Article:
Tuesday, February 2, 2010
Beating The Winter Blahs and Blues
Dear Mrs. Ditter, Please give me some suggestions for beating the winter blahs that don't cost too much or involve massive amounts of sugar...
Oh, honey, you came to the right place. For reasons that are probably painfully obvious, I have a whole bag of tricks for dealing with winter blahs, seasonal affective disorder (SAD), dark day depression, or whatever you want to call it. Read on for tips (most of them absolutely free and one damn cheap) to elevate your mood.
1. FREE! Get some exercise every single day. Yes, I really mean it. Unless you are so sick you can't get out of bed, you need to get your butt moving. I aim for an hour total each day, either walking hard with the dog or walking/running, but then I'm a hard case. Start with ten minutes and go up from there. I guarantee that if you do this for three weeks, every single day, you will feel better. Of course, you have to keep doing it. Think of it as a gift to yourself.
2. FREE! Get that exercise OUTSIDE if possible. Yes, I know. You live somewhere bitterly cold, or impossibly rainy, or just gross and slushy. So do I! Just put on your clothes and get out there. Your mother was right: Fresh air is good for what ails you.
3. CHEAP! Take Vitamin D supplements. This link focuses on women and Vitamin D, but the information is good for men and kids, too. If you don't have the time to click the link because you're too busy scarfing another half-dozen chocolate chip cookies, here's the basic info:
Your body is unable to create Vitamin D, which is not really a vitamin but a precursor hormone, or building block, for calcitriol, a steroid that regulates normal cell growth (among other things). Recently, a link has been shown between depression and Vitamin D deficiency. You need exposure to relatively strong sunlight, and a diet that provides Vitamin D-rich foods (fortified dairy products, wild salmon, etc.) to get enough Vitamin D. Most of us here in the Northern Hemisphere are Vitamin D deficient during the winter, and some of us are Vitamin D deficient most of the year. The current recommended daily requirement of 200 International Units daily appears to be way too low. Read the link for more specific info, but most adults can take up to 2,000 I.U.s a day. Some studies indicate that adults can safely process up to 10,000 I.U.s a day. I got my Vitamin D level tested a few months ago (a routine blood test), and it was in the basement. I now take 5,000 I.U.s a day. My kids take it, as well.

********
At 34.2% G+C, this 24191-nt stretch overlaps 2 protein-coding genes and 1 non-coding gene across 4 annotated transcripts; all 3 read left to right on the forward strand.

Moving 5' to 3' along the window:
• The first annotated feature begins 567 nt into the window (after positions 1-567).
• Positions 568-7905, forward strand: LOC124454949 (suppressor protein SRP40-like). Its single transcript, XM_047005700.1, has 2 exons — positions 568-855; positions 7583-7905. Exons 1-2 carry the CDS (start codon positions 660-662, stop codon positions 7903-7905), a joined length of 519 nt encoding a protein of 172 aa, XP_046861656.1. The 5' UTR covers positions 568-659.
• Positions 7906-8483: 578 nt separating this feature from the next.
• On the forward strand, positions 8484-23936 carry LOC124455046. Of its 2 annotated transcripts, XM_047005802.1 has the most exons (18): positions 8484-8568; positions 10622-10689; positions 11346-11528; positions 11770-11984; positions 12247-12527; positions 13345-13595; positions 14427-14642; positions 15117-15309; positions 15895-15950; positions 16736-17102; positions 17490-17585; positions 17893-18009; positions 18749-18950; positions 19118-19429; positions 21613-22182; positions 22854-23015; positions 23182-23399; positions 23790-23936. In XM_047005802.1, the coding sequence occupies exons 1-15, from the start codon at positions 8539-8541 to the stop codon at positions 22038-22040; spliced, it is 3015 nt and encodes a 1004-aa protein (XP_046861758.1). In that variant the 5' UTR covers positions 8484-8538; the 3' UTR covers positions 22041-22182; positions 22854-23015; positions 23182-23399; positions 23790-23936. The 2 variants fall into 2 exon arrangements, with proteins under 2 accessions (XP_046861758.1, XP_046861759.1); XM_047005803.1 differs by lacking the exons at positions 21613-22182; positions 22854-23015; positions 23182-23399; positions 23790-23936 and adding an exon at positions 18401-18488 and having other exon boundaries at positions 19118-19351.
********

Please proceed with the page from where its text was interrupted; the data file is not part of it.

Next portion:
4. FREE! Stop sleeping so much! You are not a bear, and although our human bodies might feel as if they're going into hibernation mode during the winter, you are not, I repeat, a bear. So stop it.
5. FREE! Find something new to do, and do it. This does not include trying new chocolate chip cookie recipes. You know perfectly well that massive amounts of simple starches will bring you down, so step away from the oven and do--something else. Play the piano, even (especially?) if you do it badly. Go outside and shovel the walk, or do the fall clean-up that you've been cleverly avoiding by describing the mess as "winter shelter for the birdies", or ice skate or sled. Wash your windows inside and out. Or just inside. You get to decide. Get some crayons and color a picture--rainbow, flower, kitty cat, abstract masterpiece, whatever. Put on something other than that black turtleneck. Brush your teeth. Drink a glass of water. Now drink another.
6. FREE! Laugh. No kidding. Set aside ten minutes a day to laugh. You may need to start with two minutes and work up from there, but laughter has been shown to have a profound influence on mood elevation (translated from doctor speak: It Makes You Feel Happier). This is not a link to a scholarly article, but it does detail the many benefits of laughing: stronger immune system, reduced pain levels because of increased endorphins, a release of serotonin, and on and on.
7. FREE! Start a gratitude journal. Yeah, I know: yawn, barf, gag, New Age hoohah, spare me the sap, ick. But really? It works. Meister Eckhart, the German theologian born in 1260, wrote, "If the only prayer you ever say in your entire life is thank you, it will be enough." And he was like, smart, and spent a lot of time thinking about this sort of stuff. So grab a notebook (a ratty old one that that your children have used and abandoned will work just fine) and start writing. Every night, write five things for which you're grateful. If you can't think of anything, here's a FREE starter tip: Write down "I'm grateful for the air I breathe" and go from there.
8. FREE! Eckhart also wrote, "God is at home, it is we who have gone out for a walk." So do what you can to get yourself back home. Which is, I suppose, what this whole post is about.
Questions? Leave them in the comments section below.
And as always, thanks for reading.